LYDEN: And that becomes the carving that you eventually will recreate. But it wasn't a straight line. At first, somebody calls you up, and you said it was a great indignation. They wanted a British carver and not an American carver.
ESTERLY: Well, yes. I thought I was poised to be given the job, but there was a small group among the authorities who felt that they should be encouraging British carvings. I was really just about the only person who was doing this kind of work fulltime for a living from scratch.
It was a small field then, and it's a small field now. As a matter of fact, Jacki, you are talking to the field. The field is in this room sitting on this chair.
LYDEN: You know, that becomes something that sort of is the elegiac part of this. You will be able to restore the lost carving. However, one of your other aspirations was that you would also ignite the imaginations of other people to carve, to learn as you did.
You had to learn trial and error, ruining a lot of wood. There isn't anyone, really, around. You met a couple of old carvers, but they're not your teachers. And you have all these wonderful things to say about carving - that it's the art of subtraction, that wood carvers revere the god of unseen effort but they're also unseen. Why are you the only one?
ESTERLY: No, there's a phenomenon with carving, which is probably true of other things as well. You can achieve 90 percent of the effect with 50 percent of the effort. But the truth is, unless you do the final 10 percent, which takes another 50 percent of effort, you'll never achieve that fineness which is necessary if it's going to, you know, raise the hairs on the back of your neck. So it's a killingly time-consuming occupation.
LYDEN: Let's go back to Hampton Court. It's going to take you about a year to make this piece, and it's a lovely year. You're commuting down from Hampton to London every day. You describe it as another world when you open the gates. But human considerations being what they are, it's also in some ways kind of a stormy time.
ESTERLY: It was stormy. I mean, I had certain ideas about how the carving, for example, should be presented. Gibbons always left his carving completely plain. And limewood is the palest wood in the forest.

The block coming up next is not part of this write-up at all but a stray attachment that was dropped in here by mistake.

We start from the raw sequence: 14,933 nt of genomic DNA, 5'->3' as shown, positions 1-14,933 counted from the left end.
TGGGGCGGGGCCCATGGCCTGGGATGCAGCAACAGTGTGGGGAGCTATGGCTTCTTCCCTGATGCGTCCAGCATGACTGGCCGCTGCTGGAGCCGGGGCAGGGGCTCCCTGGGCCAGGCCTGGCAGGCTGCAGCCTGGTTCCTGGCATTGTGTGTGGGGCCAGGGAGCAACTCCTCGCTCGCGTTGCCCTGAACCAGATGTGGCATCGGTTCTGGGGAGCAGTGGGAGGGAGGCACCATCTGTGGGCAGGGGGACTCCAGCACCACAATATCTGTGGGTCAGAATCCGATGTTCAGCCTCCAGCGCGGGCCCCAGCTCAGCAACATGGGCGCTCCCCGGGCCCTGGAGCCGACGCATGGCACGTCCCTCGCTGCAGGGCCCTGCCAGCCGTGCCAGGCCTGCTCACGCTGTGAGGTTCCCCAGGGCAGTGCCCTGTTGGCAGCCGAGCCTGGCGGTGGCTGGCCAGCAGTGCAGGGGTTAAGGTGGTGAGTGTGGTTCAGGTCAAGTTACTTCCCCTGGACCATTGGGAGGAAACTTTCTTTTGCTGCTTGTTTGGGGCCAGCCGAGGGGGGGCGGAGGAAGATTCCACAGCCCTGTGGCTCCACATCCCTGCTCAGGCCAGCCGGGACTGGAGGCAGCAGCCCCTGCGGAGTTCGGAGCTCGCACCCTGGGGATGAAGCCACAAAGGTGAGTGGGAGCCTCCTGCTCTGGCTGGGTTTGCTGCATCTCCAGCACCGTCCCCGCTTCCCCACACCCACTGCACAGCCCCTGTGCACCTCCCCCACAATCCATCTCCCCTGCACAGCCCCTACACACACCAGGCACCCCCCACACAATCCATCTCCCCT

LYDEN: Almost white, like frosting. It's kind of like frosting.
ESTERLY: Absolutely. Ghostly pale. And it was attached to darker oak paneling. And the effect of this ghostly delicate carving floating above the darker paneling was astonishing. It was much commented on in Gibbons' time. It was a real innovation. So I thought it was necessary to the appearance of the carving.
And we had tremendous battles over how the carving should appear. You know, most of us think of wood as brown. We're accustomed, I suppose because of the influence of the Victorians, to think of it as brown. And I couldn't overcome that resistance in the end.
LYDEN: David Esterly, you have learned to carve with a long-dead master at your side. There's this invisible long-departed Grinling Gibbons. Did he make you a better carver?
ESTERLY: Well, he certainly did. Yes. You know, when I first saw Gibbons' work at close quarters, I visited the palace shortly after the fire and got up on the scaffolding. And the first time I saw Gibbons' work close up, I nearly came out in hives. I was so astonished by the flamboyance of his modeling and by the fineness of his cutting and undercutting. And then I went back to my workshop in upstate New York and stood at my desk - I remember with my hands on my hips - and I looked out at my own work, and I felt almost a sense of despair, because I thought I had carved my leaves, for example, with a holographic accuracy.
You know, I would bring a leaf in from outside and put it on the workbench, and I'd copy it. But you know something? They looked like wooden leaves as opposed to Gibbons' inaccurate leaves which looked like real leaves.
And it was the first lesson that he taught me. There always has to be a translation into this new medium, and that you could only make a wooden leaf look like a real leaf by certain selective exaggerations. So even this very realistic form of art actually is artificial in its way.
LYDEN: When your year was finished, and you had created this beautiful seven-foot drop, these rope of botanicals that you were working from charred lumps of wood to reconstruct and a very hazy photograph that you had had blown up to scale, were you satisfied with the way it was mounted and presented?
ESTERLY: Well, no, because, of course, it was darkened to look like the other carving which had darkened over the years. And so, no, I was not happy. As a matter of fact, I didn't go out of my way to see it on the wall.
LYDEN: Maybe someday they will lighten these pieces at Hampton Court in the way that Gibbons would have intended.
ESTERLY: I'm hoping so. I'm hoping that people will someday see the carvings as William III saw them, as these celestially white garlands that looked as if they'd been gathered in heaven. So, no, I haven't given up hope.
LYDEN: Well, David Esterly, it's been a great pleasure talking to you. David Esterly joined us to talk about his new book, "The Lost Carving: A Journey to the Heart of Making." David, thank you so much.
ESTERLY: It's my pleasure. Transcript provided by NPR, Copyright NPR.